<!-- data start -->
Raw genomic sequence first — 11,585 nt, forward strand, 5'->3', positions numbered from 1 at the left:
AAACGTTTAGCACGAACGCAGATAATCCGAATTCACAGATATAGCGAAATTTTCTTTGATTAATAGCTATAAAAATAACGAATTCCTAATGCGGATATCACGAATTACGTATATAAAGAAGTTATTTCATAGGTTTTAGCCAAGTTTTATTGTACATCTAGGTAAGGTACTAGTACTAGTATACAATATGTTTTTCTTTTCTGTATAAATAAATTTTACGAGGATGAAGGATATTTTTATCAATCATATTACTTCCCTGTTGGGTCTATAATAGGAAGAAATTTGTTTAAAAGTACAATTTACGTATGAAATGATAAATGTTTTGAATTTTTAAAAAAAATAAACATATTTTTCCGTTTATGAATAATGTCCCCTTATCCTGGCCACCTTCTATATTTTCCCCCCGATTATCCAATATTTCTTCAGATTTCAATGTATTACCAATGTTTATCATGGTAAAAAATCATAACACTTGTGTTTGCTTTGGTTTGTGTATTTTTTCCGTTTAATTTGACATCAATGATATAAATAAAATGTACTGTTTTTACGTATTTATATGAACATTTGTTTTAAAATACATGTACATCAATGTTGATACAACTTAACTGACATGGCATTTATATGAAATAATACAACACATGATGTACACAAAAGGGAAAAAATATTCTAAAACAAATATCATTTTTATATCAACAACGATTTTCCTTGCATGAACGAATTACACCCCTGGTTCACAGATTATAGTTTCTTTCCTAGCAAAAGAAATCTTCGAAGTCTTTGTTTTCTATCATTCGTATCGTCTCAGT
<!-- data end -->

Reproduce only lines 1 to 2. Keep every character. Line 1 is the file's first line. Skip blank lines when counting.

Raw genomic sequence first — 11,585 nt, forward strand, 5'->3', positions numbered from 1 at the left:
AAACGTTTAGCACGAACGCAGATAATCCGAATTCACAGATATAGCGAAATTTTCTTTGATTAATAGCTATAAAAATAACGAATTCCTAATGCGGATATCACGAATTACGTATATAAAGAAGTTATTTCATAGGTTTTAGCCAAGTTTTATTGTACATCTAGGTAAGGTACTAGTACTAGTATACAATATGTTTTTCTTTTCTGTATAAATAAATTTTACGAGGATGAAGGATATTTTTATCAATCATATTACTTCCCTGTTGGGTCTATAATAGGAAGAAATTTGTTTAAAAGTACAATTTACGTATGAAATGATAAATGTTTTGAATTTTTAAAAAAAATAAACATATTTTTCCGTTTATGAATAATGTCCCCTTATCCTGGCCACCTTCTATATTTTCCCCCCGATTATCCAATATTTCTTCAGATTTCAATGTATTACCAATGTTTATCATGGTAAAAAATCATAACACTTGTGTTTGCTTTGGTTTGTGTATTTTTTCCGTTTAATTTGACATCAATGATATAAATAAAATGTACTGTTTTTACGTATTTATATGAACATTTGTTTTAAAATACATGTACATCAATGTTGATACAACTTAACTGACATGGCATTTATATGAAATAATACAACACATGATGTACACAAAAGGGAAAAAATATTCTAAAACAAATATCATTTTTATATCAACAACGATTTTCCTTGCATGAACGAATTACACCCCTGGTTCACAGATTATAGTTTCTTTCCTAGCAAAAGAAATCTTCGAAGTCTTTGTTTTCTATCATTCGTATCGTCTCAGT